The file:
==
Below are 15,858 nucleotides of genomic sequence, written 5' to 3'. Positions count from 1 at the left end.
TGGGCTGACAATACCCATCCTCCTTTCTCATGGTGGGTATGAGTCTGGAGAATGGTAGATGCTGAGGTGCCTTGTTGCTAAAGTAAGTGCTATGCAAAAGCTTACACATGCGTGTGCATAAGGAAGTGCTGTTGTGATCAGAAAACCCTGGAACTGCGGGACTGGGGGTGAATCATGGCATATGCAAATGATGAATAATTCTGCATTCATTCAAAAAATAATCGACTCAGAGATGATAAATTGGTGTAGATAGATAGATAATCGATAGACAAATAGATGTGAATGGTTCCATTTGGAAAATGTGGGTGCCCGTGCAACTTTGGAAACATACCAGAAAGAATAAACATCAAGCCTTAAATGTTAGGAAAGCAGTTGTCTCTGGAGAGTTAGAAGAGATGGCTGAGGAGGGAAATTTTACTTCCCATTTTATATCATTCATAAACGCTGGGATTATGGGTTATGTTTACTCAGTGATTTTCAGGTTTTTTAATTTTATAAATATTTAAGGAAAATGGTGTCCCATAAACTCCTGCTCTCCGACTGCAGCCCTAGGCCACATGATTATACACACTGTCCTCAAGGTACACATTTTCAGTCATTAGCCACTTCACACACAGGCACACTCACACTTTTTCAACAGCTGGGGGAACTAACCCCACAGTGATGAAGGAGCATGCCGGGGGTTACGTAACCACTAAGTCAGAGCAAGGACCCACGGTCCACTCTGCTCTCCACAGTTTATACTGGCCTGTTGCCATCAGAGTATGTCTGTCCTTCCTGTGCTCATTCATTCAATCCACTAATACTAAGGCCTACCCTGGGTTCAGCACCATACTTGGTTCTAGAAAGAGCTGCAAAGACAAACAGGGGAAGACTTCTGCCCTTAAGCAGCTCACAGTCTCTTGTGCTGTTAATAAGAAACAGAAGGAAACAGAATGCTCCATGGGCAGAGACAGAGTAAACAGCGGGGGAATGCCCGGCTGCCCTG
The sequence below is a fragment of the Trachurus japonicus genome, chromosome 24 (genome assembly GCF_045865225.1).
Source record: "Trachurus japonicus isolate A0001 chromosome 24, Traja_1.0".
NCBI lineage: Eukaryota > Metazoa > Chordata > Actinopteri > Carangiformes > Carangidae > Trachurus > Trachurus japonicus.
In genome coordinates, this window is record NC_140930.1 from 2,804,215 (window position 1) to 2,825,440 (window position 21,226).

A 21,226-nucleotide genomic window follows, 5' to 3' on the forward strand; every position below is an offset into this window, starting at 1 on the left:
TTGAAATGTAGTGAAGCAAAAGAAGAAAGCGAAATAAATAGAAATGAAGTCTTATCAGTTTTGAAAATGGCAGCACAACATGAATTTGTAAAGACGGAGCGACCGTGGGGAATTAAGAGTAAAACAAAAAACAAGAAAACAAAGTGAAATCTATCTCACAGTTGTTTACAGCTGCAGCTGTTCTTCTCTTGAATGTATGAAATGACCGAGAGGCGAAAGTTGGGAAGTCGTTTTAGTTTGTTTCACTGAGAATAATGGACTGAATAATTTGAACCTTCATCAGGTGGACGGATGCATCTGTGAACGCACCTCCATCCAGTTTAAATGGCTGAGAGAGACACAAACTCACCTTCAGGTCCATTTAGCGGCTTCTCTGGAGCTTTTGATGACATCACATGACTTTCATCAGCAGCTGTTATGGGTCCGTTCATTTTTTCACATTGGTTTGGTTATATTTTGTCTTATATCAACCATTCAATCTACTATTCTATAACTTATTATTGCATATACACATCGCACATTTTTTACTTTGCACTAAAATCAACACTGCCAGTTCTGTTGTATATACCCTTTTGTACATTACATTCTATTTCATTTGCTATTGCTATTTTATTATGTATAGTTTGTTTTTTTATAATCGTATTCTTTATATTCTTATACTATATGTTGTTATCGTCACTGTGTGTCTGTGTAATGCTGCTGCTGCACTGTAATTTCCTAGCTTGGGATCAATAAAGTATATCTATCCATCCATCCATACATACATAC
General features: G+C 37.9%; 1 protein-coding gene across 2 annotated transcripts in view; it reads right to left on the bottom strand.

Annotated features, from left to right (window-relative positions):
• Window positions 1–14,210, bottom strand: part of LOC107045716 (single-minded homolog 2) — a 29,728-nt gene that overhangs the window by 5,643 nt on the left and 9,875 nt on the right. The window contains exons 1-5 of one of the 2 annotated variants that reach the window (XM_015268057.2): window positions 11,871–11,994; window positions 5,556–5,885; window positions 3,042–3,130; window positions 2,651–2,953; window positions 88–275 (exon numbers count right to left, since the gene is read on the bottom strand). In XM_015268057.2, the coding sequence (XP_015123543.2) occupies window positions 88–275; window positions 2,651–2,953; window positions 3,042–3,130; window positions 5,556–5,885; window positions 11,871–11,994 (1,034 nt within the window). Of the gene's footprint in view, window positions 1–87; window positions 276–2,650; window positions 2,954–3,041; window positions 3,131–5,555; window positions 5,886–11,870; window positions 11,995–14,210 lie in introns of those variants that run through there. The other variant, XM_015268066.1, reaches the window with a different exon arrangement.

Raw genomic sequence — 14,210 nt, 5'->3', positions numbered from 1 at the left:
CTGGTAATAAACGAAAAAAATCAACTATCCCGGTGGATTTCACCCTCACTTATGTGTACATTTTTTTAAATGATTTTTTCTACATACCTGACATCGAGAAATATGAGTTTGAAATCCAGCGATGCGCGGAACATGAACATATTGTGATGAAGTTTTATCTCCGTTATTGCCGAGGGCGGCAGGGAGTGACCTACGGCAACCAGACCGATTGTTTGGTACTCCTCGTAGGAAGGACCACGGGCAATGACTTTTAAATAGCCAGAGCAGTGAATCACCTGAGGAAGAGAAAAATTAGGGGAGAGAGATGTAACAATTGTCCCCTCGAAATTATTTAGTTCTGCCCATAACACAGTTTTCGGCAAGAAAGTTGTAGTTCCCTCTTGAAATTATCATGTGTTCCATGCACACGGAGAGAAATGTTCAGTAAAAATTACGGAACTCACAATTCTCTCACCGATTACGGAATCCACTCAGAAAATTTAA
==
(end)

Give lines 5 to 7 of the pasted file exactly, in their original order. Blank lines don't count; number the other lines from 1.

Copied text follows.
NCBI lineage: Eukaryota > Metazoa > Chordata > Actinopteri > Carangiformes > Carangidae > Trachurus > Trachurus japonicus.
In genome coordinates, this window is record NC_140930.1 from 2,804,215 (window position 1) to 2,825,440 (window position 21,226).

A 21,226-nucleotide genomic window follows, 5' to 3' on the forward strand; every position below is an offset into this window, starting at 1 on the left: